Farron rips on President Obama for not doing anything about fracking. He may have a point, but given the Congress of the last six years, it’s a very small one.
In the rush to market shiny new computerized things, marketing trumps computer security every day of the week and twice on Sundays.
This is, natch, in no way related to N. C. Governor Perry’s having been employed by the Duke of Hazardous for three decades. Such a connection would be highly improp–oh, never mind.
North Carolina’s top public health official acted unethically and possibly illegally by telling residents living near Duke Energy coal ash pits that their well water is safe to drink when it’s contaminated with a chemical known to cause cancer, a state toxicologist said in sworn testimony.
The Associated Press obtained a copy of the 220-page deposition given last month by toxicologist Ken Rudo as part of a lawsuit filed against Duke by a coalition of environmental groups. The nation’s largest electricity company has asked a federal judge to seal the record, claiming its public disclosure would potentially prejudice jurors.
Buccaneer Petroleum, the Legacy: Public health makes a corexit, stage right.
In the Bangor Daily News, Philip Duffy reports that some Congresspersons want to take jurisdiction over the laws of chemistry, likely at the behest of the lumber industry (emphasis added):
Seven senators, including Angus King and Susan Collins, sponsored the amendment. In response, more than 60 scientists and three professional societies signed onto a letter, pointing out a serious factual error in the proposed legislation. The irony is that all seven backers of the amendment accept the reality of climate change.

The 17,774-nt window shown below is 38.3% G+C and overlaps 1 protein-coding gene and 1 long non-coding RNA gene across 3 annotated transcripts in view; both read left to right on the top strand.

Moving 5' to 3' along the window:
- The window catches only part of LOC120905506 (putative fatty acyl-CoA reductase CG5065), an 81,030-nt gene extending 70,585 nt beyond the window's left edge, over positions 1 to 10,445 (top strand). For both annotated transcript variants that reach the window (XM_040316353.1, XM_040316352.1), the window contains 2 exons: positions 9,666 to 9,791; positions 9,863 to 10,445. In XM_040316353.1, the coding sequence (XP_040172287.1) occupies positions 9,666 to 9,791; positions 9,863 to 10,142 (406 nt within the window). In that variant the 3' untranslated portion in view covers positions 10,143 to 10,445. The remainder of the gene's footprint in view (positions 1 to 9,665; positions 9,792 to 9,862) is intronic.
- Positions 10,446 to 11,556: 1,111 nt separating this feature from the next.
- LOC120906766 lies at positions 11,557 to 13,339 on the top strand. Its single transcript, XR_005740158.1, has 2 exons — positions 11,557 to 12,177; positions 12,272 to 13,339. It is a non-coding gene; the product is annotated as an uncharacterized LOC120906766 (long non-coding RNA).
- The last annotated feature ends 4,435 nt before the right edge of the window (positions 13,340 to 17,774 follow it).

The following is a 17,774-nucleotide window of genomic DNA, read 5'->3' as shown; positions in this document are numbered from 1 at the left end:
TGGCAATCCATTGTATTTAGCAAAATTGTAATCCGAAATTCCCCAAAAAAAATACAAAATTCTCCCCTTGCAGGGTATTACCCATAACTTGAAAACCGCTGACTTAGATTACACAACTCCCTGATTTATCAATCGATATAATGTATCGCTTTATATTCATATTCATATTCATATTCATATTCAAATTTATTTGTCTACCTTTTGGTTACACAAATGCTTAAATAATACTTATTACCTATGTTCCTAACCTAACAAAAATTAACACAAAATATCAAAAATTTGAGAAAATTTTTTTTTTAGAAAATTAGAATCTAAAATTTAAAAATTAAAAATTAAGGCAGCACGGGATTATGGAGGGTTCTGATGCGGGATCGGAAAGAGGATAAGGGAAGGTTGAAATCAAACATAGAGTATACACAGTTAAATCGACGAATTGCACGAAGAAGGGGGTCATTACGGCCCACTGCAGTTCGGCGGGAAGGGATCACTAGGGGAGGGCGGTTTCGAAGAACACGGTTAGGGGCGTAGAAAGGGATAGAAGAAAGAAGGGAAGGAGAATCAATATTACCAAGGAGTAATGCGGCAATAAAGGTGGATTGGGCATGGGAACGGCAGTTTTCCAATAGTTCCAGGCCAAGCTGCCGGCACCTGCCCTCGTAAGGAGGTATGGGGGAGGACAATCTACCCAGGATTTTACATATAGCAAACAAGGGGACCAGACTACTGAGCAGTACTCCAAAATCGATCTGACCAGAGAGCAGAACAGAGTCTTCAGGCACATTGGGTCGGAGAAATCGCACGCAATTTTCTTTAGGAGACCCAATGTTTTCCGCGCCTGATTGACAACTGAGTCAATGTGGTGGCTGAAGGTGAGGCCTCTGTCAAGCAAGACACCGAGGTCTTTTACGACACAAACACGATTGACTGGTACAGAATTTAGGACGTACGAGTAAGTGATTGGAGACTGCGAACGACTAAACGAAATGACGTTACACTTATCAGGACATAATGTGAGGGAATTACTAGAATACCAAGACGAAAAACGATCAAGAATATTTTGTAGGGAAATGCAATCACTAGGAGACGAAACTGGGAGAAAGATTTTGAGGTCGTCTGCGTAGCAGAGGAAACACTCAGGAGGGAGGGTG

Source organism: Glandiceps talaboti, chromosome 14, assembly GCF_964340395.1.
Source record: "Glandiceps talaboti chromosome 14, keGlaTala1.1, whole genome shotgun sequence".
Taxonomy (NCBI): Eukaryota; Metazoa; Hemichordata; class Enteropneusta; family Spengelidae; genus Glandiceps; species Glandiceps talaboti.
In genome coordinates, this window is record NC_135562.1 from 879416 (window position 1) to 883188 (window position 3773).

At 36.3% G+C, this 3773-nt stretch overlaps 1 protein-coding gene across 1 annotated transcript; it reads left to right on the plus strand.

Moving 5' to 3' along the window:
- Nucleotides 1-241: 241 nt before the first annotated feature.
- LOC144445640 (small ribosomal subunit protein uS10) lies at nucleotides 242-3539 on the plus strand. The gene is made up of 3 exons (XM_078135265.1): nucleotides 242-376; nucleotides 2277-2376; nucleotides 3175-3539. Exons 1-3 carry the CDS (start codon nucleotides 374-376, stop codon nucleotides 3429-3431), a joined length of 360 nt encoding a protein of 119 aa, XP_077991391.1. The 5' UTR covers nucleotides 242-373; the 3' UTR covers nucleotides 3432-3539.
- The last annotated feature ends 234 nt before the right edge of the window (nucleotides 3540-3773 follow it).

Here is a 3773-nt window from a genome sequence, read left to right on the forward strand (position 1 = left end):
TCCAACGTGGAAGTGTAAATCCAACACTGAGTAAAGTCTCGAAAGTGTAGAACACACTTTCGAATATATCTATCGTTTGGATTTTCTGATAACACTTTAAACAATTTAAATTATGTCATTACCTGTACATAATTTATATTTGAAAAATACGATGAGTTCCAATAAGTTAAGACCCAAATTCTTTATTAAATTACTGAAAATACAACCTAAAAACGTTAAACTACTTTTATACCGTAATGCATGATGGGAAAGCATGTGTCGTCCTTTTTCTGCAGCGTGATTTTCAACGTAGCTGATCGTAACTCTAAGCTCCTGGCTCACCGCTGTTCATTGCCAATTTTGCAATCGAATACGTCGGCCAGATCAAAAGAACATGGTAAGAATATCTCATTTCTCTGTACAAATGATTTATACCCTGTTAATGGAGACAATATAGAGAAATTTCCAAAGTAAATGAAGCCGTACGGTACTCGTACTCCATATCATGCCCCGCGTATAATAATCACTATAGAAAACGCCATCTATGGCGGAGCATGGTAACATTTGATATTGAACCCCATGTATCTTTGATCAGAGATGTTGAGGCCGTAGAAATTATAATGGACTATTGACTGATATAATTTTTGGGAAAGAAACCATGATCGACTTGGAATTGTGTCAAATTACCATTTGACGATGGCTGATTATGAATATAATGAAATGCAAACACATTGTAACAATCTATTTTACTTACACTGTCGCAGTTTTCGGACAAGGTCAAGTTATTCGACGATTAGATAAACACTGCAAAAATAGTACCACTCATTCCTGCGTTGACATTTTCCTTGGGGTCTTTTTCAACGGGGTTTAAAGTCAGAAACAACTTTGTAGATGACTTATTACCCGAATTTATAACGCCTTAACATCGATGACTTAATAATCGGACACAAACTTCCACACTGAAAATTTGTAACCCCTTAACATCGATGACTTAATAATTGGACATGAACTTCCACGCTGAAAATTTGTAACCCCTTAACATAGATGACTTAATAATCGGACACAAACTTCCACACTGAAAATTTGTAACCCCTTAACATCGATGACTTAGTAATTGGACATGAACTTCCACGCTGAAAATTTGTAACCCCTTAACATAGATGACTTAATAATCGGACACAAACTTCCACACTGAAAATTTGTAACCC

The amendment would mandate that all federal agencies treat the burning of wood from forests as a “renewable energy resource” that is “carbon neutral,” meaning it does not add carbon dioxide to the atmosphere. Reality is more complex, but forest bioenergy certainly is not carbon neutral. The carbon footprint of bioenergy should be measured scientifically on a case-by-case basis rather than broadly specified by legislation.
Follow the link to see Duffy delve into the lamer rationale for this endeavor.
I don’t quite know what’s worse about this: the stupid or the craven.
You know that craft brewery? There’s a good chance it’s not. Fred Grimm describes how he got gulled.
What I didn’t notice, as I stormed the ramparts – supposed microbrew in hand – was that the Blue Moon Brewing Co. actually belongs to MillerCoors, which was sold to Molson Coors by SABMiller last year so the Justice Department would look kindly on SABMiller’s giant merger with Anheuser-Busch InBev. And all that.
. . . I’ve been an unwitting consumer of America’s leading anti-craft beer, taken in by an international conglomerate’s ploy to fend off these upstart microbreweries.
I reckon the message is that, if you want to be a been snob, know what you are being snobbish about. Me, I’ll stick to Scotch.
The Duke of Hazardous still holds sway in North Carolina, much as the Old Dominion is now the dominion of Dominion Power, which used to call itself VEPCO (emphasis added).
We are two friends brought together by this fear. Deborah lives near Salisbury and less than 1,000 feet from a coal ash pit. Amy lives in Belmont, also less than 1,000 feet from one of Duke Energy’s toxic coal ash pits. In April 2015, we received letters telling us that our water was not safe to drink. About a year later we got another letter saying the water was safe to drink, despite no further testing having been done on our wells. The hexavalent chromium and vanadium are still in our water. Yet, Gov. Pat McCrory’s administration has decided that the poisons in our water are an acceptable risk for our families.
It should not surprise that McCrory was on the payroll of the Duke of Hazardous for 28 years.
Follow the link and read the rest.